Blog - Doing Earthwork
Connecting the Daily Work DotsFriday, January 21, 2011
Remember how, as kids, we connected numbered dots to see a picture take shape? As adult Christians, though, how many of us are not seeing a vital picture because we have not connected the dots between our daily work and God’s "Creation Mandate”? Late last year, I listened as the CEO for a large group of companies spoke on integrating faith with the practice of business. When he invited questions, I asked, "How do you see your work as helping to carry out God’s first commission, to rule over and take responsibility for the earth?” He paused, then said he had not given this matter any thought.
Last week, a fellow believer and I began preparing for our church congregation a video-taped report from his workplace. Before we met, I emailed him a set of questions, including this one: "How does your job help carry out God’s work of caring and providing for life in this earth?” Later, over coffee, we met to discuss plans for the taping, and he told me he did not understand the question.
This man trains others—known as "loadmasters”—how to distribute and secure cargo inside the gigantic C-17 aircraft. If its center of gravity is out of kilter or if its payload shifts during flight, the plane can crash. My friend trains loading specialists to follow procedures designed to prevent such tragedies. But he found it difficult to connect this "dot” of his everyday work with the "dot” of God’s original command to take care of the earth. How does training others to pack a cargo jet have anything to do with God’s first work assignment?
As we sipped coffee and talked, I soon detected this man’s intense concern for the safety of the C-17 crews. He recalled that years ago, while he himself was being trained, four cargo planes had gone down within just a decade. Three of those crashes might have resulted from improper loading.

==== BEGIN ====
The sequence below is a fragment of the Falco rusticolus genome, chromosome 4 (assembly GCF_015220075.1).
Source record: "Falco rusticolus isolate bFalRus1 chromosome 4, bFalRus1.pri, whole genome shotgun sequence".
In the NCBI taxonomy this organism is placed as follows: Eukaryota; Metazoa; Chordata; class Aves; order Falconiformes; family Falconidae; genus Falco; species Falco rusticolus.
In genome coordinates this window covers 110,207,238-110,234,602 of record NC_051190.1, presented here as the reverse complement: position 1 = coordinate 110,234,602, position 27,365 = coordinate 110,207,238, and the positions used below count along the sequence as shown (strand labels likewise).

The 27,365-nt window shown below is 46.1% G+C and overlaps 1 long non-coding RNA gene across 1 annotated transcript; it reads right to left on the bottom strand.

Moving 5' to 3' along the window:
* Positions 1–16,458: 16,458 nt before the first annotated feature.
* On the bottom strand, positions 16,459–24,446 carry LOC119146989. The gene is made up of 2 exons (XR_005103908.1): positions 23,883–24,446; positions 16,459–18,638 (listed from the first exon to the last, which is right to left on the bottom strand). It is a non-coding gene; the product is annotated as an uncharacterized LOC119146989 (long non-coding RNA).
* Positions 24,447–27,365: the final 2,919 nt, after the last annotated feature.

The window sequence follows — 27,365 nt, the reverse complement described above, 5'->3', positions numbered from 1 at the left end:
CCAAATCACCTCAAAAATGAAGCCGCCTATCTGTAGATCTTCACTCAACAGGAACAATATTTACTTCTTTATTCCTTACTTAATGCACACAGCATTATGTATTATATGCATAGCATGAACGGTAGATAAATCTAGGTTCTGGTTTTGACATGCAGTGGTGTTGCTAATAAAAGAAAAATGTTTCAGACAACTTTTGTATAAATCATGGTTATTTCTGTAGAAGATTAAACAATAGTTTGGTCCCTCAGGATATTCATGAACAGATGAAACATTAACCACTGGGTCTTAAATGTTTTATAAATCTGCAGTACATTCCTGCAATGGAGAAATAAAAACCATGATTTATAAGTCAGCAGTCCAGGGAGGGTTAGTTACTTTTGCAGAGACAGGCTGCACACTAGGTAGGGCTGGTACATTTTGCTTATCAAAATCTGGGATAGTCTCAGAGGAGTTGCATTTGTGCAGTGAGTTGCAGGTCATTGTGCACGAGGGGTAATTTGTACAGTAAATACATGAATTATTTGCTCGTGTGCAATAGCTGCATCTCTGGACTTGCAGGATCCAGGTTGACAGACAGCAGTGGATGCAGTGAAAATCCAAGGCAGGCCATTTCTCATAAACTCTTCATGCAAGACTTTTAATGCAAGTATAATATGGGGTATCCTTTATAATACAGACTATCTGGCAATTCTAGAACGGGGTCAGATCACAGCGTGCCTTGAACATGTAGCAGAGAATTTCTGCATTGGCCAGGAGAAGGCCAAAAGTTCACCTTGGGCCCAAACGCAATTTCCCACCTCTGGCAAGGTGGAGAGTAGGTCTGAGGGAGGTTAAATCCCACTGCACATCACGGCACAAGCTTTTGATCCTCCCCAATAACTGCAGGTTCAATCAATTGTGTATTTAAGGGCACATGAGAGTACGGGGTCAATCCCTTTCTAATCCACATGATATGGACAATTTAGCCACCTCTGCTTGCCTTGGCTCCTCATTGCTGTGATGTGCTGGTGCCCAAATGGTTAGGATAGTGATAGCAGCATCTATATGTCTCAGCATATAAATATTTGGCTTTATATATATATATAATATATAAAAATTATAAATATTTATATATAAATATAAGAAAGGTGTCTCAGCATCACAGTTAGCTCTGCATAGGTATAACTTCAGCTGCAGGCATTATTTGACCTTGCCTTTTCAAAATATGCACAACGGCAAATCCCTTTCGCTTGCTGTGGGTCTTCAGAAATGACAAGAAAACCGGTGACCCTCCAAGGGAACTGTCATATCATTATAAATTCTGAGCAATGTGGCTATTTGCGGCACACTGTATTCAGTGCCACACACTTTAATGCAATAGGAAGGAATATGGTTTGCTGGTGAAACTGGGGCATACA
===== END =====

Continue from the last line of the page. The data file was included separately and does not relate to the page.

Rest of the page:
After learning of his concern, I began suggesting how to connect dots. "Do you remember the biblical story of Joseph?” I asked. He did. "Do you recall what Joseph, now a government official in Egypt, told his brothers when he finally revealed who he was?” I reminded him that Joseph had told his brothers not to beat themselves up for having sold him into slavery. Why? Because "it was to save lives that God sent me ahead of you” (Gen. 45:5). God, I said, is in the business of saving lives. Joseph’s work saved lives. So does yours.
Then I mentioned the law God gave Israel concerning those who built homes with horizontal roofs. "When you build a new house, you must build a railing around the edge of its flat roof” (Deut. 22:8, NLT). Why? To prevent people from falling off and being killed. God, I assured him, is in the safety business. As you train loadmasters, you too are in the safety business.
God’s first commission, to rule over, take responsibility for, and care for his earth (Gen. 1:26; 2:15), still stands. Our work, if legitimate, helps maintain conditions on earth that make it possible for human beings, animals, and plants to live and thrive. Yes, God works for our spiritual welfare—as we see in his sending Jesus. He lets us take part in that work by sharing the good news of salvation. But God also is concerned for our physical well-being. And here too he honors us by letting us participate in this kind of work.
With the dots connected, my friend saw the picture at once. "I’m humbled,” he said, as he reflected on this unrecognized dimension of his everyday work—the work itself—as a way of serving God.